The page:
When Uber laid off 7,000 people in May, it included an extra payment to some employees who were about to qualify for a tranche of stock to vest.
Employees who would have gotten the stock within three months had they not been laid off were paid about $27 a share for the stock instead, multiple sources tell us.
Some employees are not happy about this extra payment because the stock was worth more than that at the point of the layoff.
They thought Uber should have paid a more current price for the stock, or given them the option to keep the shares.
An attorney who specializes in employe stock compensation says it doesn’t work that way. If the stock hasn’t vested, in most cases, employees likely aren’t entitled to anything.
Visit Business Insider’s homepage for more stories.
By nearly all accounts, when Uber laid off 7,000 people in May, the severance package it gave employees was a generous one: at least 10 weeks of pay, health care until year’s end and other benefits.
For instance, Uber paid employees an extra lump sum if they were about to have a tranche of restricted-stock units vest within three months had they not been terminated, as long they signed waivers and non-disparagement agreements.
Tech companies like Uber include stock compensation as part of an employee’s total pay package. Often the amount of stock is negotiated when an employee first joins the company. An employee may even take less cash salary and more stock, which then vests over a number of years, typically four. So as employees contribute to the company’s overall success and the stock price rises, employees can earn more on the stock than on their other pay.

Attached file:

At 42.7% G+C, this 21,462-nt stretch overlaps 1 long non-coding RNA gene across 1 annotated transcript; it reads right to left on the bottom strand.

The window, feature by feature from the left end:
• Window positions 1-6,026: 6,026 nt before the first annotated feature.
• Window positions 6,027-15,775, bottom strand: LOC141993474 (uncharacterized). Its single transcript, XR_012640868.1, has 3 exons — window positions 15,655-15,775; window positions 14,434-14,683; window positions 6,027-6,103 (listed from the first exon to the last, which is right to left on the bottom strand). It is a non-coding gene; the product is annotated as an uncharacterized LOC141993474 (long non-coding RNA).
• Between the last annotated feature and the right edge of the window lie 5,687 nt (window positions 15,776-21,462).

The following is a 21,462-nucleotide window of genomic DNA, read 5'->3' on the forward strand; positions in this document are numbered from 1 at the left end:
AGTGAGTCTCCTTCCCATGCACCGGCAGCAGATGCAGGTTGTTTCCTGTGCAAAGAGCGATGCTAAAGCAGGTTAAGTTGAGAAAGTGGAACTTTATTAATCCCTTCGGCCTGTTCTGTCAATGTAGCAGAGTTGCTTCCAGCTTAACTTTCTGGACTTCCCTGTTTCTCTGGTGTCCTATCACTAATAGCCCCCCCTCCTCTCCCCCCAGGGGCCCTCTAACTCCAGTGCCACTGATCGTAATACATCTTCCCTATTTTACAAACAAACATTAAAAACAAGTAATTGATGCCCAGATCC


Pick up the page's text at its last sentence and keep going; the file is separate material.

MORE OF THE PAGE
Dozens of employees qualified for this extra payment, according to an analysis of the public list of laid-off employees, and possibly more people qualified than we could find on the list, because participation on that list is voluntary, and doesn’t include all the people who were laid off.
Uber paid these employees about $27 for each share of stock.
Yet some employees were not happy about this payment because of the method Uber used to come up with the $27/share price.
Uber calculated the average price across the month of April, a point in time when COVID-19 had ransacking the travel industry and the stock was down but starting to inch back up. Uber conducted the layoffs in May and left everyone on the formal payroll for a month, until June 17, source say, aka four weeks of garden pay.
If it had used May’s average share price, or even the days before employees were formally off the payroll, those employees would have be paid about $32 a share.
For some people who were due to have a large tranche vest, those couple of bucks per share added up to thousands of dollars, one person told us.
“Due to pandemic, the entire stock market sold off in March and April, so that was an artificially deflated value. They are choosing a value …read more
Source:: Business Insider